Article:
Happy Spring everyone!
Welcome to the Spring Octagon, our newsletter for our beloved Fintry Estate! As the weather warms up and nature awakens, we are thrilled to be embarking on another exciting season as we showcase the Fintry Manor House and how it came to be.
The Manor House and Dun-Waters’ dream has always been a hub of inspiration and learning for people of all ages and backgrounds, and we continue to strive to bring you the best experiences possible. Whether you are a regular visitor or new to the area, we hope you enjoy reading about all the exciting things we have in store for you this season.
Opening Day is Sunday, May 14th when we begin our season with the Fintry Spring Fair. Already we have vendors signed up for this event and a full slate of musicians are booked to entertain throughout the day. We will then be open weekends until mid June when we will have our students onboard and be open five days a week.
If you know of any young person returning to school or university in the fall who is interested in history and heritage, please ask them to get in touch by email at [email protected].
We are also in need of an Education Outreach person for our school and senior’s presentations. This would be perfect for a retired teacher, but anyone who is interested in learning and sharing the Fintry history can contact me at ([email protected]) for more info. We have loads of portable info and artefacts for these presentations.
Our long-time Curator, Dan Bruce is semi-retiring from the Friends of Fintry, though with the title of Curator Emeritus, he will still be available for tours, providing historical material for the Octagon and for us to “pick his brains” as he has such extensive knowledge of the Fintry Estate. The Friends thank him immensely for taking an empty house (in 2001) and furnishing it with period pieces (some are Dun-Waters’ originals), so we can tell the story of James Cameron Dun-Waters and his life in the early 1900’s.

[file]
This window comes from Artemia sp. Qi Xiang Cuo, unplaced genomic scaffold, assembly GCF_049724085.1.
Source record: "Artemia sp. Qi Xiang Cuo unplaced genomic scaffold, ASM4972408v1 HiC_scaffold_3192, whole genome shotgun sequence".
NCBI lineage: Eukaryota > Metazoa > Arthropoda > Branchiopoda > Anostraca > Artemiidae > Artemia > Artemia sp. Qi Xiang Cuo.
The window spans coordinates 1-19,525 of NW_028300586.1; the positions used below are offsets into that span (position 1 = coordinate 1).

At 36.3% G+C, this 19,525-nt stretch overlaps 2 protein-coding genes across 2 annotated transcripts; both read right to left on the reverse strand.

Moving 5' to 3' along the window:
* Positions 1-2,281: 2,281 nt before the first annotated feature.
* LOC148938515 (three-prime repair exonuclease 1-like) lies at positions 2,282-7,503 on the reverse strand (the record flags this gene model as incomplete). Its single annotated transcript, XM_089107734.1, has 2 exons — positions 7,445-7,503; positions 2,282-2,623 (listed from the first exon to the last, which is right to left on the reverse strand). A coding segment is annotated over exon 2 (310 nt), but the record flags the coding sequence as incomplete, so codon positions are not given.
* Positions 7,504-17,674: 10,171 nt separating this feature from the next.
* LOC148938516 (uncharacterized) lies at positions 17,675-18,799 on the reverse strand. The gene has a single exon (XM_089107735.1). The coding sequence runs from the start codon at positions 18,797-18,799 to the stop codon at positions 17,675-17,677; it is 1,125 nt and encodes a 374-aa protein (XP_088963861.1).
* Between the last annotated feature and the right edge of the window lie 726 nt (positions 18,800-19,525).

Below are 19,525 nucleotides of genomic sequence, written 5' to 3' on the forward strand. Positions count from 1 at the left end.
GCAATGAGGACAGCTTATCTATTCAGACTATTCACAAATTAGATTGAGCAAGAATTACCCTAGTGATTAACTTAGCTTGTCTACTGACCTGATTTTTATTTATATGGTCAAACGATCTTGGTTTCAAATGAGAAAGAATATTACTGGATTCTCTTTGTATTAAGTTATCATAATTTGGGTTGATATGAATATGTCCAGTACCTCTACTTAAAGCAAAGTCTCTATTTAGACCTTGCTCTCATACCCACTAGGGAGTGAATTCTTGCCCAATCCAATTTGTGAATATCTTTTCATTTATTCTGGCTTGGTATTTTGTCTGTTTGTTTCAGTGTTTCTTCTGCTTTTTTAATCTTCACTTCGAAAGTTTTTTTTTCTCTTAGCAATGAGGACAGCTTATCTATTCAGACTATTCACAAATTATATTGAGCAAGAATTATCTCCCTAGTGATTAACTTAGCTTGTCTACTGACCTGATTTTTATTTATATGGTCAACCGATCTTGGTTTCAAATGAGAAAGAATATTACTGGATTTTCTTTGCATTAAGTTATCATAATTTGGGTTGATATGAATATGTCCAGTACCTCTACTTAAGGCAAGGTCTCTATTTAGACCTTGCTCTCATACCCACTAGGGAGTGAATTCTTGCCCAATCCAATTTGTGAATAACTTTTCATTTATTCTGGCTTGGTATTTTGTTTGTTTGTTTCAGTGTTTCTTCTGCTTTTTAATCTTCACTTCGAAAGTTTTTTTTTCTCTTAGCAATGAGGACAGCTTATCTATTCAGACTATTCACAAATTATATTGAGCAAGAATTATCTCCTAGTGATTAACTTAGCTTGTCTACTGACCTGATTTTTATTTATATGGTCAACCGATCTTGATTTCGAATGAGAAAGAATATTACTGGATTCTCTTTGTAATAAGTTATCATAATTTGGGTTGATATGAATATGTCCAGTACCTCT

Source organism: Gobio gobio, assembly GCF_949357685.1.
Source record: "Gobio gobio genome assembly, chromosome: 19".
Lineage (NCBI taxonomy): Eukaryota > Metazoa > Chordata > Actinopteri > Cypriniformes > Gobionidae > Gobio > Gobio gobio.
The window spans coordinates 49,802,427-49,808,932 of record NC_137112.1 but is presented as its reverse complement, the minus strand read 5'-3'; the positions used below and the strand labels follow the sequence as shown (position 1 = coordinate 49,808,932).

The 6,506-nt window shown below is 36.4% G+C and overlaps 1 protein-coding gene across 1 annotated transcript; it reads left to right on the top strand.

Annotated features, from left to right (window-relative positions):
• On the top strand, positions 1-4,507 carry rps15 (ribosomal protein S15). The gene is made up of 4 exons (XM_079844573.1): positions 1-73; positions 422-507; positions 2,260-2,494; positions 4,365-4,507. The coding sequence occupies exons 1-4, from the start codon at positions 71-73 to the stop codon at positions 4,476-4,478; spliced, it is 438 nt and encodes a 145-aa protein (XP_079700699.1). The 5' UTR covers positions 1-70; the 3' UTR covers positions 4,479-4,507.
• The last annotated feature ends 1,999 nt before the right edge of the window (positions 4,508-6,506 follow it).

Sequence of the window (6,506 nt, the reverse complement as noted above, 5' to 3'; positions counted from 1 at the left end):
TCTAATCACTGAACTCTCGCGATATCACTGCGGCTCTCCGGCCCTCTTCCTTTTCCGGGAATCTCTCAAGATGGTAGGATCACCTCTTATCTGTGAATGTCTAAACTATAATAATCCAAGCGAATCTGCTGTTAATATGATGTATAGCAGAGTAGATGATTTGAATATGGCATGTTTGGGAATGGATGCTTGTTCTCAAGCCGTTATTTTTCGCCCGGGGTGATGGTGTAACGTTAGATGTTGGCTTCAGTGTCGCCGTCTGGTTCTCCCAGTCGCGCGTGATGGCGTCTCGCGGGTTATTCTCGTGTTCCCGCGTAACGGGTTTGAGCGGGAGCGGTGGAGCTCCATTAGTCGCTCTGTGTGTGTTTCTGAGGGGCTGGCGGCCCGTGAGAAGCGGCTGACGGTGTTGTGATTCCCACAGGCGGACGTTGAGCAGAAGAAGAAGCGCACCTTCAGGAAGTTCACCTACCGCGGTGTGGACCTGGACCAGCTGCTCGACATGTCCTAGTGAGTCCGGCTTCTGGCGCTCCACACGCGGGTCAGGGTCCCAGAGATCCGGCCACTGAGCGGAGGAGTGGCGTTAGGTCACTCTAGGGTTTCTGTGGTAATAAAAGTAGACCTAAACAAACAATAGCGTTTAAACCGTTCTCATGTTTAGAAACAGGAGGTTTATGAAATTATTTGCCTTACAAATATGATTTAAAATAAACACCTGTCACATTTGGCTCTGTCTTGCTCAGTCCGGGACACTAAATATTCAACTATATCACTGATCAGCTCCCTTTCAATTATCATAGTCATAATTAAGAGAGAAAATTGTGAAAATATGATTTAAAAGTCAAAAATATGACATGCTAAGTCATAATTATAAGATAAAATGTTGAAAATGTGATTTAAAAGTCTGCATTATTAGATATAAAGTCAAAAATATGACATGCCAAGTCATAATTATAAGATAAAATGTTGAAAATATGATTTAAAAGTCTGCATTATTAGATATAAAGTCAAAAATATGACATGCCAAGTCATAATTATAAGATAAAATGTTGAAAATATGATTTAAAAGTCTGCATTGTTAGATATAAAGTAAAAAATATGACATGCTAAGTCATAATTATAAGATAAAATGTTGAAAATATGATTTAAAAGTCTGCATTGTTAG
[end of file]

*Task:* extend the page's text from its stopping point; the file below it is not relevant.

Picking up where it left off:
Now here a Dan has provided me with the following interesting facts from inside the Manor House:
Over the years many people have contributed to the creation and maintenance of the Fintry Estate. There are the large and obvious participants, B C Parks, and the Central Okanagan Regional District, but it is never too late or inappropriate to acknowledge those individuals whose expertise and special skills have been called upon and willingly provided. These pictures show some of the features that might be taken for granted.
The brass chandelier that hangs in the centre of the Red Room was re-wired and put in place by the late Ian Baker, at the same time that he re-organized the lighting in the basement. Ian’s mother, Anita Baker was Treasurer for the Friends of Fintry for six years, and sad to relate, Ian passed away, from cancer, in 2022.
The terracotta tiles surrounding the fireplaces were damaged in several so John Kulzer, recently arrived from Montreal located suitable replacements. He re-tiled the fireplace in Mrs. Dun-Waters’ sitting room with the new ones, and used the unbroken originals to replace those needed in other rooms. John now has his own tiling business in Kelowna.
When Art and Ingrid Bailey added the upstairs B & B rooms, the staircase giving access from the Living Room had no hand rail on either side. Peter Kalis of Lake Country was the only craftsman in the valley who was able to make the curved hand rail that now lends confidence to those going up or down.
The fireplace in the Trophy Room now has a grate and fire-dogs that are almost exactly like the originals that were lost at some time in the past. From photos taken by Margaret Dun-Waters, I was able to make a reasonably accurate drawing of what was required. Steve Woodall, a blacksmith and farrier in Calgary worked from the drawing to produce the replacement that is now in use.
During the summer of 2003, while the Okanagan Mountain fire was raging towards Kelowna, Hazel Bruce made the curtains now to be seen in Mrs. Dun-Waters’ sitting room. The fabric was donated by Patricia Wheelwright of West Kelowna. The pattern was created by John Sylvester Wheelwright of London, in 1924, and is still in commercial production. It was good to have access to this material, as it would have been ‘the latest’ when the Manor was re-built after the 1924 fire.
More recently, the ” Burnett Boxes ” were made by Don Burnett of Kelowna to hold the photographic catalogue of the items on exhibit in each of the Manor House rooms. The wood that Don used for these is recycled antique oak that once was the sewing machine table used by Hazel Bruce to make the Wheelwright curtains.
This is by no means an exhaustive list of those whose help has been most gratefully received, and we will continue to point out other features that deserve appreciation.
When next you visit the Manor House you will now know a little bit more about some of the items you see on the tour.
Friends of Fintry Provincial Park